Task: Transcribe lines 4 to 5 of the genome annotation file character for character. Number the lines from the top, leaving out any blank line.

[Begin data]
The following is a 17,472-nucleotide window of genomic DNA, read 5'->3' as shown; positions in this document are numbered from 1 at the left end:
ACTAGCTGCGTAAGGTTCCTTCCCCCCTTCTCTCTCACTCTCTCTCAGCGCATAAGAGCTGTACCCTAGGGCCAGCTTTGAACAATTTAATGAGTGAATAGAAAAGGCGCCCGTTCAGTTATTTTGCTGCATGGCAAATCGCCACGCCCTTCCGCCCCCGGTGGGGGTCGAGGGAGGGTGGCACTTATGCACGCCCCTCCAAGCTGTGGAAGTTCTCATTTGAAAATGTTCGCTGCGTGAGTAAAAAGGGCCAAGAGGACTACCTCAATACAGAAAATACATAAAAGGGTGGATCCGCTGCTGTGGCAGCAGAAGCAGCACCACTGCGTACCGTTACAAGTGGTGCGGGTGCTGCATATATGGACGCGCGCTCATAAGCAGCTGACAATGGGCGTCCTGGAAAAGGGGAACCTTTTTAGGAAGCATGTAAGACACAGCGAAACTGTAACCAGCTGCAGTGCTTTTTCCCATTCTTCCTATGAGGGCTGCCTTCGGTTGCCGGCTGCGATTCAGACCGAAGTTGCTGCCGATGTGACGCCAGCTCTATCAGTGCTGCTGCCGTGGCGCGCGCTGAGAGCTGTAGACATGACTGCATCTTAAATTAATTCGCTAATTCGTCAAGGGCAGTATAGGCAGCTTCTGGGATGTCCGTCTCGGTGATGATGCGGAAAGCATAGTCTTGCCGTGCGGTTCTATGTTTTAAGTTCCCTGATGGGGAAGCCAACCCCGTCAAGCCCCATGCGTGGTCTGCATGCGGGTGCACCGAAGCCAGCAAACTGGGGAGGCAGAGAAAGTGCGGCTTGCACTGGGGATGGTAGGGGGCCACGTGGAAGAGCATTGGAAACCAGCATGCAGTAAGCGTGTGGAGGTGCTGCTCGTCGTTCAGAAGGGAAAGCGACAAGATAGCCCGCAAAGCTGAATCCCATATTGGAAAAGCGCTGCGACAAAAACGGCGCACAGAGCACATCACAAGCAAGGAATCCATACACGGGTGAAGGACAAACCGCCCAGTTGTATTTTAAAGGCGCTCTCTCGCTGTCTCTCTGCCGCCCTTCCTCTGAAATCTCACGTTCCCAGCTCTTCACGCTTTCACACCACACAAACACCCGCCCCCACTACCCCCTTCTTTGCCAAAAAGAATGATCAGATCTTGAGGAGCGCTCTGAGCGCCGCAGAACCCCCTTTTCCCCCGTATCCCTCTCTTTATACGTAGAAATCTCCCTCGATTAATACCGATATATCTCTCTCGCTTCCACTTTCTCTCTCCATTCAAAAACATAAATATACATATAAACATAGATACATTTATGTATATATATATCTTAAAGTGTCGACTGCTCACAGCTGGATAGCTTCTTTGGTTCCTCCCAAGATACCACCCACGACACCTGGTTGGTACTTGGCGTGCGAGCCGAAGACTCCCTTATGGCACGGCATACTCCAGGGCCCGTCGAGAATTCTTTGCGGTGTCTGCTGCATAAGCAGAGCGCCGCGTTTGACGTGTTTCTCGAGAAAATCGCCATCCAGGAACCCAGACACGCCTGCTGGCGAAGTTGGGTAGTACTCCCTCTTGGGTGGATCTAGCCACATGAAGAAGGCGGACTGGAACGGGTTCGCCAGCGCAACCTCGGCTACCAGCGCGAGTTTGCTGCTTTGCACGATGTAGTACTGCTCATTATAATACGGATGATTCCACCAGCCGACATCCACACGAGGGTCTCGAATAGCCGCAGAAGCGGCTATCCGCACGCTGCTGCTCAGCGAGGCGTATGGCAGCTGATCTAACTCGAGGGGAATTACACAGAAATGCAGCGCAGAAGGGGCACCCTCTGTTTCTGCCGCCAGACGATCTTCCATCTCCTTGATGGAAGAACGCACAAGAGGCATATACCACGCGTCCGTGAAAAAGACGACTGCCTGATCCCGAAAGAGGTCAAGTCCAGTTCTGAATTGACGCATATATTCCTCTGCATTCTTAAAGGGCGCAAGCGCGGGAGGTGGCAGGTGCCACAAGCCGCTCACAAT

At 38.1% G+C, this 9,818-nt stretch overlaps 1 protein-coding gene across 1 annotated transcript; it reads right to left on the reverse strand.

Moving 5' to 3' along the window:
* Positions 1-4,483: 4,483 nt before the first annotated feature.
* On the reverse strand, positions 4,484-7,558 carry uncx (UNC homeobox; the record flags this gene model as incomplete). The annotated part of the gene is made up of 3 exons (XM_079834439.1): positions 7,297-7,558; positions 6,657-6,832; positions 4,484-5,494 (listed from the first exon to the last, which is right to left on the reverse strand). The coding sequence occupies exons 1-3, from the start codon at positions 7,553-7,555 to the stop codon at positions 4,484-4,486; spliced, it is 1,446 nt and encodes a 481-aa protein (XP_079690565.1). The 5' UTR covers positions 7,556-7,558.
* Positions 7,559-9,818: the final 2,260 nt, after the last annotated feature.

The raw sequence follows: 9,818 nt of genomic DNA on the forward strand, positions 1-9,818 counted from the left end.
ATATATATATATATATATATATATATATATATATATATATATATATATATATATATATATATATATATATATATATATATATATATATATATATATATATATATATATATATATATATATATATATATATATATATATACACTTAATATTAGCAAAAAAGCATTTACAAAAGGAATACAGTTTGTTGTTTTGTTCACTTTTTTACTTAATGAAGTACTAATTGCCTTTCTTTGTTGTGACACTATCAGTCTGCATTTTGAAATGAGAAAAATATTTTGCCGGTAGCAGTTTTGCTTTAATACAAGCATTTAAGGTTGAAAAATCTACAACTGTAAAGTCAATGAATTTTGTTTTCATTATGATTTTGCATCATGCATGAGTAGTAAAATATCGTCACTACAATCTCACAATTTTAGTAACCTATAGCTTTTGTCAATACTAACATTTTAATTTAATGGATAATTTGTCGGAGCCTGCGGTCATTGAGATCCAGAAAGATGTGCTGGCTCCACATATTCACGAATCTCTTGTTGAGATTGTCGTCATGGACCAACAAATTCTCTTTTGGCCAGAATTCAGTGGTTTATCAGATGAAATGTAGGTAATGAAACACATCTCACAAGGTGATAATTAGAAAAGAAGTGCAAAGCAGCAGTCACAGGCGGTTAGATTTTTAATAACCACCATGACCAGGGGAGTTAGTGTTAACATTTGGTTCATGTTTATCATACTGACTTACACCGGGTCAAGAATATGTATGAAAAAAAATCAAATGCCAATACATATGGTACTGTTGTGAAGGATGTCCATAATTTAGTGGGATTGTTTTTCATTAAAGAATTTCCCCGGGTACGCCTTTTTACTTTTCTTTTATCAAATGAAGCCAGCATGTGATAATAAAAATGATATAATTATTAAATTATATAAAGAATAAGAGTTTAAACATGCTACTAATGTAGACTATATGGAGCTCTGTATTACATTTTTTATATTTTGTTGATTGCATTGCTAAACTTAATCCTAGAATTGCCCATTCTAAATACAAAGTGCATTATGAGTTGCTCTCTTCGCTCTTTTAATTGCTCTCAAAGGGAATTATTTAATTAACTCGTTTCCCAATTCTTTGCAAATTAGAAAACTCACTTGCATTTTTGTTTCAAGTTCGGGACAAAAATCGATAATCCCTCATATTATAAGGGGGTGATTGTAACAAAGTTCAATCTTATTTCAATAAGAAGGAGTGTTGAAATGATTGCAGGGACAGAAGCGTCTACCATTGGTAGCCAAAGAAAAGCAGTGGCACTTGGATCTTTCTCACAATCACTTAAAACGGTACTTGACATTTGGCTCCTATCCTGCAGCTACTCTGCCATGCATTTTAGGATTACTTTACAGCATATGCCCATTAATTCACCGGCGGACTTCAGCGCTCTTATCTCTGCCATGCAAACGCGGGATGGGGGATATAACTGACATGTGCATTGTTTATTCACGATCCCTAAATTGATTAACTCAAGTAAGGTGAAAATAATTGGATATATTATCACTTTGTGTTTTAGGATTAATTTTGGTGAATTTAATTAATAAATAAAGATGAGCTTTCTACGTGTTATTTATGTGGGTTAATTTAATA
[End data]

Moving 5' to 3' along the window:
* Positions 1-4,483: 4,483 nt before the first annotated feature.